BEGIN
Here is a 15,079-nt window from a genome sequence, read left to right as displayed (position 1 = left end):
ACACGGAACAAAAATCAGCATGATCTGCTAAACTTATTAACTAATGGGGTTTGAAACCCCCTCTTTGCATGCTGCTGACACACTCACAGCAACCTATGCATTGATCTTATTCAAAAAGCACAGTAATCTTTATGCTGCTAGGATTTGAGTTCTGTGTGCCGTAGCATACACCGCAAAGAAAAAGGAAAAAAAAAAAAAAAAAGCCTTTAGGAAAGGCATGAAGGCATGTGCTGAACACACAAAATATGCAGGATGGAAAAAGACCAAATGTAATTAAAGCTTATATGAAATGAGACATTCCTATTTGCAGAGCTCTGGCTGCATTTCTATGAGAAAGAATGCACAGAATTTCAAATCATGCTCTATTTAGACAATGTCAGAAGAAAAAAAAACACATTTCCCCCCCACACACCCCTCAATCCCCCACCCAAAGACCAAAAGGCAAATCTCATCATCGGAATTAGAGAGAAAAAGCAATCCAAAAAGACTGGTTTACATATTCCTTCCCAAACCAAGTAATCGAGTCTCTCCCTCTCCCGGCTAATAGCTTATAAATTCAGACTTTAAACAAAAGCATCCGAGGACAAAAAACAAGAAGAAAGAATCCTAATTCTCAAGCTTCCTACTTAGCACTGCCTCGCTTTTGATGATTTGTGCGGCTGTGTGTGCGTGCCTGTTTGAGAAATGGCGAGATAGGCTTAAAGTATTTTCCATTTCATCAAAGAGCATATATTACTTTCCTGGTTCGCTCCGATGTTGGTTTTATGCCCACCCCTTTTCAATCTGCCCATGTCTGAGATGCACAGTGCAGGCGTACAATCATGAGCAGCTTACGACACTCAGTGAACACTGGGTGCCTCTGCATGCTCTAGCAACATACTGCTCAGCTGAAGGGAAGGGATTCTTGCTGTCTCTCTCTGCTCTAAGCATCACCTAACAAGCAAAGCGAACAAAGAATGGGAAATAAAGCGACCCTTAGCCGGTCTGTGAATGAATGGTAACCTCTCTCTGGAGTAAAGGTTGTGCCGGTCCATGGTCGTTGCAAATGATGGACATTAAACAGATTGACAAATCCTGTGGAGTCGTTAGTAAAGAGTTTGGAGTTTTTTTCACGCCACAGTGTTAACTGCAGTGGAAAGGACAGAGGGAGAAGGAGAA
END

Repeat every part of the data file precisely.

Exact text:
Here is a 15,079-nt window from a genome sequence, read left to right as displayed (position 1 = left end):
ACACGGAACAAAAATCAGCATGATCTGCTAAACTTATTAACTAATGGGGTTTGAAACCCCCTCTTTGCATGCTGCTGACACACTCACAGCAACCTATGCATTGATCTTATTCAAAAAGCACAGTAATCTTTATGCTGCTAGGATTTGAGTTCTGTGTGCCGTAGCATACACCGCAAAGAAAAAGGAAAAAAAAAAAAAAAAAGCCTTTAGGAAAGGCATGAAGGCATGTGCTGAACACACAAAATATGCAGGATGGAAAAAGACCAAATGTAATTAAAGCTTATATGAAATGAGACATTCCTATTTGCAGAGCTCTGGCTGCATTTCTATGAGAAAGAATGCACAGAATTTCAAATCATGCTCTATTTAGACAATGTCAGAAGAAAAAAAAACACATTTCCCCCCCACACACCCCTCAATCCCCCACCCAAAGACCAAAAGGCAAATCTCATCATCGGAATTAGAGAGAAAAAGCAATCCAAAAAGACTGGTTTACATATTCCTTCCCAAACCAAGTAATCGAGTCTCTCCCTCTCCCGGCTAATAGCTTATAAATTCAGACTTTAAACAAAAGCATCCGAGGACAAAAAACAAGAAGAAAGAATCCTAATTCTCAAGCTTCCTACTTAGCACTGCCTCGCTTTTGATGATTTGTGCGGCTGTGTGTGCGTGCCTGTTTGAGAAATGGCGAGATAGGCTTAAAGTATTTTCCATTTCATCAAAGAGCATATATTACTTTCCTGGTTCGCTCCGATGTTGGTTTTATGCCCACCCCTTTTCAATCTGCCCATGTCTGAGATGCACAGTGCAGGCGTACAATCATGAGCAGCTTACGACACTCAGTGAACACTGGGTGCCTCTGCATGCTCTAGCAACATACTGCTCAGCTGAAGGGAAGGGATTCTTGCTGTCTCTCTCTGCTCTAAGCATCACCTAACAAGCAAAGCGAACAAAGAATGGGAAATAAAGCGACCCTTAGCCGGTCTGTGAATGAATGGTAACCTCTCTCTGGAGTAAAGGTTGTGCCGGTCCATGGTCGTTGCAAATGATGGACATTAAACAGATTGACAAATCCTGTGGAGTCGTTAGTAAAGAGTTTGGAGTTTTTTTCACGCCACAGTGTTAACTGCAGTGGAAAGGACAGAGGGAGAAGGAGAA